United States of America, Plaintiff-appellant, Cross-appellee, v. Chris Hager, Defendant--appellee, Cross-appellant,andmichael Allen Hall, Peter Myer Hubble, Wentworth Matthewhoughton, and John Lampkins, Defendants, 65 F.3d 178 (10th Cir. 1995)

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U.S. Court of Appeals for the Tenth Circuit - 65 F.3d 178 (10th Cir. 1995) Sept. 8, 1995

Before ANDERSON, McKAY and BRORBY, Circuit Judges.


ORDER AND JUDGMENT1 

After examining the briefs and appellate record, this panel has determined unanimously to honor the parties' request for a decision on the briefs without oral argument. See Fed. R. App. P. 34(f); 10th Cir. R. 34.1.9. This cause is therefore ordered submitted without oral argument.

Following a jury trial, Chris Hager was convicted of conspiracy, 18 U.S.C. 371 (Count 1); wire fraud, 18 U.S.C. 1343 (Counts 3, 6, 10, 13, 14, 16, 19); mail fraud, 18 U.S.C. 1341 (Counts 20-22); bank fraud, 18 U.S.C. 1344 (Counts 26-31); and money laundering, 18 U.S.C.1956(a) (1) (A) (i) (Counts 32-62). On appeal, Mr. Hager asserts (1) that the evidence was insufficient to support his conviction for money laundering, and (2) that the trial court erred in denying his motions for a mistrial because of improper comments at trial.

The government cross appeals the sentence imposed, contending that the district court erroneously failed to apply the offense level mandated by the sentencing guideline. We affirm Mr. Hager's conviction but vacate the sentence and remand for resentencing.

BACKGROUND

In 1991 Chris Hager opened Timberline Distributors, Inc. ("Timberline"), a telemarketing business in Murray, Utah. Timberline operated by inducing customers to purchase its products through various misrepresentations.

Timberline obtained the names, addresses, and phone numbers of its prospective customers through "lead" lists purchased from brokers. The Timberline salespersons who initially contacted these prospective customers generally followed the format set out in a "pitch sheet" drafted by Mr. Hager. The sales pitch was designed to convince prospective customers that they had been specially selected to receive one of five valuable bonuses, and that all they had to do was purchase from Timberline a one-year supply of vitamins for $598 or a water filter for $495-$545. Timberline's cost for these items was approximately $33 for the vitamins and $42-$54 for the water purifier.

Timberline salespersons told customers that upon purchase they would be guaranteed one of the following: (1) a 1991 Mercury Sable LS; (2) an Alaskan cruise for two; (3) a six-carat blue topaz and diamond pendant; (4) a 46" wide screen color TV; or (5) $2,500 in cash. The items were always listed in what appeared to be an order of descending value, giving customers the impression that $2,500 cash was the least valuable award. In fact, some customers were actually told that the least valuable bonus that would be awarded was $2,500. Contrary to these representations, however, every customer received the third item, a cheap pendant--known at Timberline as the "gimme gift." The pendant cost Mr. Hager approximately $30 and was valued at approximately $40.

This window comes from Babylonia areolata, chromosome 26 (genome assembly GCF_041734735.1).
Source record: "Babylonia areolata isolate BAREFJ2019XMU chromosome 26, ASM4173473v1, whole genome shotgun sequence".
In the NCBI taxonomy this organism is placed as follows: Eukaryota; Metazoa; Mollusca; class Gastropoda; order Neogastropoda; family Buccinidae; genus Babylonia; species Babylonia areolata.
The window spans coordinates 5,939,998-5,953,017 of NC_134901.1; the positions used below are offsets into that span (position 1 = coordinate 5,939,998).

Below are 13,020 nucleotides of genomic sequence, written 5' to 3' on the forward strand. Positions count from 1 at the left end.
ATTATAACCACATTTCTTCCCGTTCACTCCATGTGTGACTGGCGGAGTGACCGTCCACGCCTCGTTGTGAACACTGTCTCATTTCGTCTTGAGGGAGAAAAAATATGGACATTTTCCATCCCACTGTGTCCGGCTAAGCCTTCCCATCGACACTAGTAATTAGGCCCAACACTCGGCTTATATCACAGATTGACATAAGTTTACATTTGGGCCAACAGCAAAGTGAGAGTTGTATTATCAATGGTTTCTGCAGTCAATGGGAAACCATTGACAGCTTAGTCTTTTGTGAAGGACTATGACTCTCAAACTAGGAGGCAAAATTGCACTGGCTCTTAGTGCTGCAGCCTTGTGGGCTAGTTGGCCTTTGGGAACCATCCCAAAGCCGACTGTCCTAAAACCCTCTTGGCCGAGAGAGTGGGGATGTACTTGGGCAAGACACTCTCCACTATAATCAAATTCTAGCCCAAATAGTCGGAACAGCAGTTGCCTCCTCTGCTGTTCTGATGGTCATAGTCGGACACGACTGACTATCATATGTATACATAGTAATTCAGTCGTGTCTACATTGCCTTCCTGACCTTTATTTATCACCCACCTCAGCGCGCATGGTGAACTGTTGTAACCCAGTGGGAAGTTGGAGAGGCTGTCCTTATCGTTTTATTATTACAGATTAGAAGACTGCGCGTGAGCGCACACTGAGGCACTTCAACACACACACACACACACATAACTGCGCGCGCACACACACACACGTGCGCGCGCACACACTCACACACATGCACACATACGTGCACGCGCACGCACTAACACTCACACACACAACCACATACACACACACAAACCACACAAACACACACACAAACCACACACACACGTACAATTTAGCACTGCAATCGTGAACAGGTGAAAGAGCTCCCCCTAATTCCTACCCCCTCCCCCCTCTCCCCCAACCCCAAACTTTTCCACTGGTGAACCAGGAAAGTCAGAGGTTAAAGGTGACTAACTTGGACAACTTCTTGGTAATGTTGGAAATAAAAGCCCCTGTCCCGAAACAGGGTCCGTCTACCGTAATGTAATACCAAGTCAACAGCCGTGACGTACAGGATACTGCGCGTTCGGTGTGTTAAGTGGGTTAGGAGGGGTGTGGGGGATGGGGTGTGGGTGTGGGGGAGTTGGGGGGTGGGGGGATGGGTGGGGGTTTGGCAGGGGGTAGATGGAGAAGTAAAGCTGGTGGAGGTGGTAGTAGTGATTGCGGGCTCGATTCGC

At trial, the government proved Timberland's sales methods through various seized documents, the testimony of defrauded customers and FBI agents, and several taped conversations which the FBI made during the course of an undercover operation.

DISCUSSION

A. Money Laundering/Sufficiency of the Evidence

The jury convicted Mr. Hager of thirty-two counts of money laundering which were based upon Timberline's use of fraudulently-generated receipts to pay Timberline's rent, employee salaries, telephone bills, inventory expenses, and other costs necessary to continue the fraudulent business. See 18 U.S.C.1956(a) (1) (A) (i). Mr. Hager argues that the evidence at trial was insufficient to support his money laundering conviction.

In reviewing a challenge to the sufficiency of the evidence, we review the record de novo, see United States v. Pike, 36 F.3d 1011, 1012 (10th Cir. 1994), cert. denied, 115 S. Ct. 1170 (1995); United States v. Coleman, 9 F.3d 1480, 1482 (10th Cir. 1993), cert. denied, 114 S. Ct. 1234 (1994), "and ask only whether, taking the evidence--"both direct and circumstantial, together with the reasonable inferences to be drawn therefrom"--in the light most favorable to the government, a reasonable jury could find the defendant guilty beyond a reasonable doubt.' " United States v. Williamson, 53 F.3d 1500, 1514 (10th Cir. 1995), (quoting United States v. Urena, 27 F.3d 1487, 1489 (10th Cir.), cert. denied, 115 S. Ct. 455 (1994)), petition for cert. filed, --- U.S.L.W. ---- (U.S. July 12, 1995) (No. 95-5197). To overturn a conviction, "we must find that no reasonable juror could have reached the disputed verdict." United States v. Hoenscheidt, 7 F.3d 1528, 1530 (10th Cir. 1993).

To support a money laundering conviction under 18 U.S.C.1956(a) (1) (A) (i), the government must prove the defendant (1) knew that he was using the proceeds of unlawful activity; (2) conducted or attempted to conduct a financial transaction using those proceeds; and (3) did so with the intent to promote unlawful activity. Id.; see United States v. Torres, 53 F.3d 1129, 1136 (10th Cir.), cert. denied, 115 S. Ct. 2599 (1995). Mr. Hager asserts that the evidence is insufficient to show he was involved in "conducting" the financial transactions at issue. As support, Mr. Hager relies on the fact that all of the checks in question were signed by his father-in-law, Vern Clapp, and argues there was no proof that he instructed or requested that Mr. Clapp sign the checks to pay Timberline's employee expenses or operating costs. See Appellant's Br. at 19.